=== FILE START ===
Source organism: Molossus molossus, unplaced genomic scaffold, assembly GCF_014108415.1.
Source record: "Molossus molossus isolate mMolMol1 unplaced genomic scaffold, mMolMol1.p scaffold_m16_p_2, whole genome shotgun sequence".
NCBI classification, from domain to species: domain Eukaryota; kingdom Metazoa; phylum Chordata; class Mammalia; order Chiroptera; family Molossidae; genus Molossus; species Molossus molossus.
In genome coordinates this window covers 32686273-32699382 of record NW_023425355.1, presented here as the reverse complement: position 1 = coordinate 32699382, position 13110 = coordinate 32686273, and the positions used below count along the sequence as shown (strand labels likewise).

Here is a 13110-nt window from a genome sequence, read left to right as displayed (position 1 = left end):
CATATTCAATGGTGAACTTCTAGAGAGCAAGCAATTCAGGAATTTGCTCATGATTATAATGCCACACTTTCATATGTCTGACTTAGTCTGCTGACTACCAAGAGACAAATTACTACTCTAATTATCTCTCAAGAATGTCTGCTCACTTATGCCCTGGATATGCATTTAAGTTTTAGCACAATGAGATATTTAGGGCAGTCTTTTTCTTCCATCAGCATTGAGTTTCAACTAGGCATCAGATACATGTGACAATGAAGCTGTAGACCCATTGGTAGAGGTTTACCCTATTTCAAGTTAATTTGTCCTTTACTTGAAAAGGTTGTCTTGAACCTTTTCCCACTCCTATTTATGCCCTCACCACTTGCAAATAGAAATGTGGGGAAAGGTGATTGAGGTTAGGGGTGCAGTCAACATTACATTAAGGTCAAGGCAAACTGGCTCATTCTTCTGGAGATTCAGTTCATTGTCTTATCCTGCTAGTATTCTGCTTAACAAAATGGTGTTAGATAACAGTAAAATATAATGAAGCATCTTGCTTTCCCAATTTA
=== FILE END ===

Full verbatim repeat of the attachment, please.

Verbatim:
Source organism: Molossus molossus, unplaced genomic scaffold, assembly GCF_014108415.1.
Source record: "Molossus molossus isolate mMolMol1 unplaced genomic scaffold, mMolMol1.p scaffold_m16_p_2, whole genome shotgun sequence".
NCBI classification, from domain to species: domain Eukaryota; kingdom Metazoa; phylum Chordata; class Mammalia; order Chiroptera; family Molossidae; genus Molossus; species Molossus molossus.
In genome coordinates this window covers 32686273-32699382 of record NW_023425355.1, presented here as the reverse complement: position 1 = coordinate 32699382, position 13110 = coordinate 32686273, and the positions used below count along the sequence as shown (strand labels likewise).

Here is a 13110-nt window from a genome sequence, read left to right as displayed (position 1 = left end):
CATATTCAATGGTGAACTTCTAGAGAGCAAGCAATTCAGGAATTTGCTCATGATTATAATGCCACACTTTCATATGTCTGACTTAGTCTGCTGACTACCAAGAGACAAATTACTACTCTAATTATCTCTCAAGAATGTCTGCTCACTTATGCCCTGGATATGCATTTAAGTTTTAGCACAATGAGATATTTAGGGCAGTCTTTTTCTTCCATCAGCATTGAGTTTCAACTAGGCATCAGATACATGTGACAATGAAGCTGTAGACCCATTGGTAGAGGTTTACCCTATTTCAAGTTAATTTGTCCTTTACTTGAAAAGGTTGTCTTGAACCTTTTCCCACTCCTATTTATGCCCTCACCACTTGCAAATAGAAATGTGGGGAAAGGTGATTGAGGTTAGGGGTGCAGTCAACATTACATTAAGGTCAAGGCAAACTGGCTCATTCTTCTGGAGATTCAGTTCATTGTCTTATCCTGCTAGTATTCTGCTTAACAAAATGGTGTTAGATAACAGTAAAATATAATGAAGCATCTTGCTTTCCCAATTTA